FxWirePro: Take A Glance At Hedging Outlook Across Various Asset Classes Before Entering In H2’2020

It is becoming really very tough to keep a check on the pandemic Covid-19 in some regions but one can easily make out that the market a little for being uncertain as we are heading into H2’2020 and as a result, showing more risk aversion again and again. Of course, some economic data has admittedly been positive, which is also likely to be the case with today’s US ADP index or tomorrow’s US labour market report for June. The apprehensive news are increasing and is tainting the emerging optimism and hence, wise hedging seems to be highly essential: there are many new partial lockdowns around the globe, central bankers such as Fed Chairman Jerome Powell seem concerned about the slow economic recovery (according to Powell the economic outlook was “extraordinarily uncertain”), the tensions between the US and China are rising again (just think Hong Kong), there is a lack of process in the Brexit process and as a result a clear risk of a no deal scenario at the end of the year, there is disagreement within the EU about the EUR750bn recovery plan but at the same time the expectations in the EU summit on 17thJuly are high. There is enough there to cause some uncertainty. And that is why the dollar is in demand with EUR-USD trading at the lower end of the 1.1170-1.1420 range.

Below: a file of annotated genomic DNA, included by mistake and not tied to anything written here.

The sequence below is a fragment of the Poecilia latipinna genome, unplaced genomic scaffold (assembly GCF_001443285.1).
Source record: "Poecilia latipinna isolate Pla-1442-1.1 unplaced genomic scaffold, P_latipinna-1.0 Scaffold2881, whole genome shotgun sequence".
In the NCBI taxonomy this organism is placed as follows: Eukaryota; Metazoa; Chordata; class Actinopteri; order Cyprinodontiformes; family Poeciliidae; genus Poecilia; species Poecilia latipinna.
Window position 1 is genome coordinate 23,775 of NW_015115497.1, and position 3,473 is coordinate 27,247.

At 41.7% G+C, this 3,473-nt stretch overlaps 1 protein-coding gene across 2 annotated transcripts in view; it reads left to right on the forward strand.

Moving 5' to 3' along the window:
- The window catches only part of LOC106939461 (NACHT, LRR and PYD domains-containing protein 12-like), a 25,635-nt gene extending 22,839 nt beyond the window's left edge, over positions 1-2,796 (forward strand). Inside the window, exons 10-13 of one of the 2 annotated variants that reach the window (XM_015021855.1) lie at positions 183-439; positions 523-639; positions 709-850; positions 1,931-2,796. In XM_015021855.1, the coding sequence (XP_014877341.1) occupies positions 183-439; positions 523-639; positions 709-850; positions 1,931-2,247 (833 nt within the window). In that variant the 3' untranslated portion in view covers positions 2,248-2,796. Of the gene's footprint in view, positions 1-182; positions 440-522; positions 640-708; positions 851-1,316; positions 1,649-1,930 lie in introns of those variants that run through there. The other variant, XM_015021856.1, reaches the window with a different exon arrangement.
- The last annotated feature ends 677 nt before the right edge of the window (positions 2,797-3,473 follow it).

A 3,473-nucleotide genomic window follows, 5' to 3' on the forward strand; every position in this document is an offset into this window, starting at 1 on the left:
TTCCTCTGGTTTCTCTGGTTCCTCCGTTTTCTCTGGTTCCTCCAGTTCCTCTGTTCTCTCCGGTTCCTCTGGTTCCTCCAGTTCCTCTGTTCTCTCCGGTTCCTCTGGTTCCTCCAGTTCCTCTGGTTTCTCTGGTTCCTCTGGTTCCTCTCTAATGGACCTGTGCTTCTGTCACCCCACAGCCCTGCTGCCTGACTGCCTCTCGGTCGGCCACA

Holding defensive currencies like JPY vs USD and USD vs EM has delivered in 90-100% of Equity drawdowns given the tendency of funding currencies to be bought back when macro/market volatility rise and carry trades are unwound (refer above chart). The Swiss franc rises less consistently (67% of episodes), perhaps because it is not so universally used as yen or US dollars as a funding vehicle.

The usefulness of FX hedges in future could depend largely on the existence of a large short base in JPY or USD, since a primary driver of these currencies' appreciation is a buyback of a funding source rather than a central bank response function. Gold's historical performance during Equity sell-offs (appreciation in about 60% of instances) has also been only moderately reliable, probably because no central bank can control its price directly or immediately (unlike the Fed's impact on USTs), nor is it a funding currency (so less supported by positioning unwinds during deleveragings). The bid for bullion comes on expectations that some investors might choose to transact in it eventually, due to loss of faith in all government-issued currencies. Holding baskets of Quality versus Value stocks within an equity index delivers consistent outperformance during sell-offs (87% success rate) but quite low average returns (less than 2% per episode, compared to 2.5% on USTs and 3-4% on some FX hedges).

Although the gamut of cryptocurrencies show some sort of resistance but many cryptos seemed unable to show defensive properties during periods of high equity market stress, having risen in only one-fourth of such periods.

The good news is that during this June’s market drawdown due to a pick-up in COVID-19 infections, all traditional hedges such as USTs, JPY vs USD, USD vs EM FX and Gold continue to deliver positive returns. 

Hence, there is little reason to question a conventional strategy, with the caveat that returns on Treasury hedges are bounded the more rates decline towards zero. For those thinking beyond the conventional hedges because they see limited upside on Treasury returns, the two most interesting markets look US HG Credit and EM Local Bonds with an FX hedge, both due to recent changes in central bank behavior during crises. Courtesy: JPM & Commerzbank

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